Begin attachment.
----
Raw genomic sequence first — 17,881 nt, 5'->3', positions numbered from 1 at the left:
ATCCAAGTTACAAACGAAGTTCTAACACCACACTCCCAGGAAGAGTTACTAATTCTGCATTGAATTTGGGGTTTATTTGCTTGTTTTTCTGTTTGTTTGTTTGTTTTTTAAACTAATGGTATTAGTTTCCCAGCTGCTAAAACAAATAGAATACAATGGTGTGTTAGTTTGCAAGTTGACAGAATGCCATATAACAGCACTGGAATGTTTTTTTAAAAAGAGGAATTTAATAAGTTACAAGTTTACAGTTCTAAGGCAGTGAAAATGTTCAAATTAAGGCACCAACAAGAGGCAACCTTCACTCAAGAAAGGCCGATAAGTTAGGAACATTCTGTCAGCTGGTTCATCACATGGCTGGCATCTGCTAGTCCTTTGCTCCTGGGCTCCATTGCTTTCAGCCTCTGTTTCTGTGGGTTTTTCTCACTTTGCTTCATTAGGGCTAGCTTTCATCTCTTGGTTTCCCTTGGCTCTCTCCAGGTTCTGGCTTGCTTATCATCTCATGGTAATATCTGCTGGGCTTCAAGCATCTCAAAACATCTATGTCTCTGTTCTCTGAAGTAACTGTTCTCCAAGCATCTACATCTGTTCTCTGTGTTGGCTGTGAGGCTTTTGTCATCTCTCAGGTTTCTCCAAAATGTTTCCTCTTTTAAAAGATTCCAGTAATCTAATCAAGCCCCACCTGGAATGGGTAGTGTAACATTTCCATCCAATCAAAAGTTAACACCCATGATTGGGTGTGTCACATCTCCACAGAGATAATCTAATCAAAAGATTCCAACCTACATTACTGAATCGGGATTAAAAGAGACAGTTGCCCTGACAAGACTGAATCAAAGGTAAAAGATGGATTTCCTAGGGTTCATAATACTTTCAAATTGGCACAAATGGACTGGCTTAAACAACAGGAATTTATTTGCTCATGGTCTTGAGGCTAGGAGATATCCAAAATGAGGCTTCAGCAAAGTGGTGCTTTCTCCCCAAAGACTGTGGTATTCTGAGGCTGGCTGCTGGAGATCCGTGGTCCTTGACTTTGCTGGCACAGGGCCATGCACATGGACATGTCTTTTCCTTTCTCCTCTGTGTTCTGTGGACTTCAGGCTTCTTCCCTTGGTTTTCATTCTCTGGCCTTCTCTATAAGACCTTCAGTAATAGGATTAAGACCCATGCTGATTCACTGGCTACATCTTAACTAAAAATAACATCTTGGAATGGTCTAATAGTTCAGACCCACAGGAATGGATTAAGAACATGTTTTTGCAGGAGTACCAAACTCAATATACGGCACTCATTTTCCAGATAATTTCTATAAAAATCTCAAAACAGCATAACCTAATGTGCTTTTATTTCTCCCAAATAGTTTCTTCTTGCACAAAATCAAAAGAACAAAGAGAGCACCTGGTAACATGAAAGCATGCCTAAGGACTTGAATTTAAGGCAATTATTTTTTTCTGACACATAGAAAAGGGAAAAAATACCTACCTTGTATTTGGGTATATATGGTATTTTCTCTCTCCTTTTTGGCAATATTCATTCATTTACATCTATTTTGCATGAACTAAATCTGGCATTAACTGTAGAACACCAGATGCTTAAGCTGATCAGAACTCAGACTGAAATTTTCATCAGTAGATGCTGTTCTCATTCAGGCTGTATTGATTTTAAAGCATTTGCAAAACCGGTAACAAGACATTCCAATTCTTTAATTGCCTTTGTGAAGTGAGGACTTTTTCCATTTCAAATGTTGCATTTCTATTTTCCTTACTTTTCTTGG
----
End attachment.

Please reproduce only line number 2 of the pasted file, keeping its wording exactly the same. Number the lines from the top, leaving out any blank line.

ATCCAAGTTACAAACGAAGTTCTAACACCACACTCCCAGGAAGAGTTACTAATTCTGCATTGAATTTGGGGTTTATTTGCTTGTTTTTCTGTTTGTTTGTTTGTTTTTTAAACTAATGGTATTAGTTTCCCAGCTGCTAAAACAAATAGAATACAATGGTGTGTTAGTTTGCAAGTTGACAGAATGCCATATAACAGCACTGGAATGTTTTTTTAAAAAGAGGAATTTAATAAGTTACAAGTTTACAGTTCTAAGGCAGTGAAAATGTTCAAATTAAGGCACCAACAAGAGGCAACCTTCACTCAAGAAAGGCCGATAAGTTAGGAACATTCTGTCAGCTGGTTCATCACATGGCTGGCATCTGCTAGTCCTTTGCTCCTGGGCTCCATTGCTTTCAGCCTCTGTTTCTGTGGGTTTTTCTCACTTTGCTTCATTAGGGCTAGCTTTCATCTCTTGGTTTCCCTTGGCTCTCTCCAGGTTCTGGCTTGCTTATCATCTCATGGTAATATCTGCTGGGCTTCAAGCATCTCAAAACATCTATGTCTCTGTTCTCTGAAGTAACTGTTCTCCAAGCATCTACATCTGTTCTCTGTGTTGGCTGTGAGGCTTTTGTCATCTCTCAGGTTTCTCCAAAATGTTTCCTCTTTTAAAAGATTCCAGTAATCTAATCAAGCCCCACCTGGAATGGGTAGTGTAACATTTCCATCCAATCAAAAGTTAACACCCATGATTGGGTGTGTCACATCTCCACAGAGATAATCTAATCAAAAGATTCCAACCTACATTACTGAATCGGGATTAAAAGAGACAGTTGCCCTGACAAGACTGAATCAAAGGTAAAAGATGGATTTCCTAGGGTTCATAATACTTTCAAATTGGCACAAATGGACTGGCTTAAACAACAGGAATTTATTTGCTCATGGTCTTGAGGCTAGGAGATATCCAAAATGAGGCTTCAGCAAAGTGGTGCTTTCTCCCCAAAGACTGTGGTATTCTGAGGCTGGCTGCTGGAGATCCGTGGTCCTTGACTTTGCTGGCACAGGGCCATGCACATGGACATGTCTTTTCCTTTCTCCTCTGTGTTCTGTGGACTTCAGGCTTCTTCCCTTGGTTTTCATTCTCTGGCCTTCTCTATAAGACCTTCAGTAATAGGATTAAGACCCATGCTGATTCACTGGCTACATCTTAACTAAAAATAACATCTTGGAATGGTCTAATAGTTCAGACCCACAGGAATGGATTAAGAACATGTTTTTGCAGGAGTACCAAACTCAATATACGGCACTCATTTTCCAGATAATTTCTATAAAAATCTCAAAACAGCATAACCTAATGTGCTTTTATTTCTCCCAAATAGTTTCTTCTTGCACAAAATCAAAAGAACAAAGAGAGCACCTGGTAACATGAAAGCATGCCTAAGGACTTGAATTTAAGGCAATTATTTTTTTCTGACACATAGAAAAGGGAAAAAATACCTACCTTGTATTTGGGTATATATGGTATTTTCTCTCTCCTTTTTGGCAATATTCATTCATTTACATCTATTTTGCATGAACTAAATCTGGCATTAACTGTAGAACACCAGATGCTTAAGCTGATCAGAACTCAGACTGAAATTTTCATCAGTAGATGCTGTTCTCATTCAGGCTGTATTGATTTTAAAGCATTTGCAAAACCGGTAACAAGACATTCCAATTCTTTAATTGCCTTTGTGAAGTGAGGACTTTTTCCATTTCAAATGTTGCATTTCTATTTTCCTTACTTTTCTTGG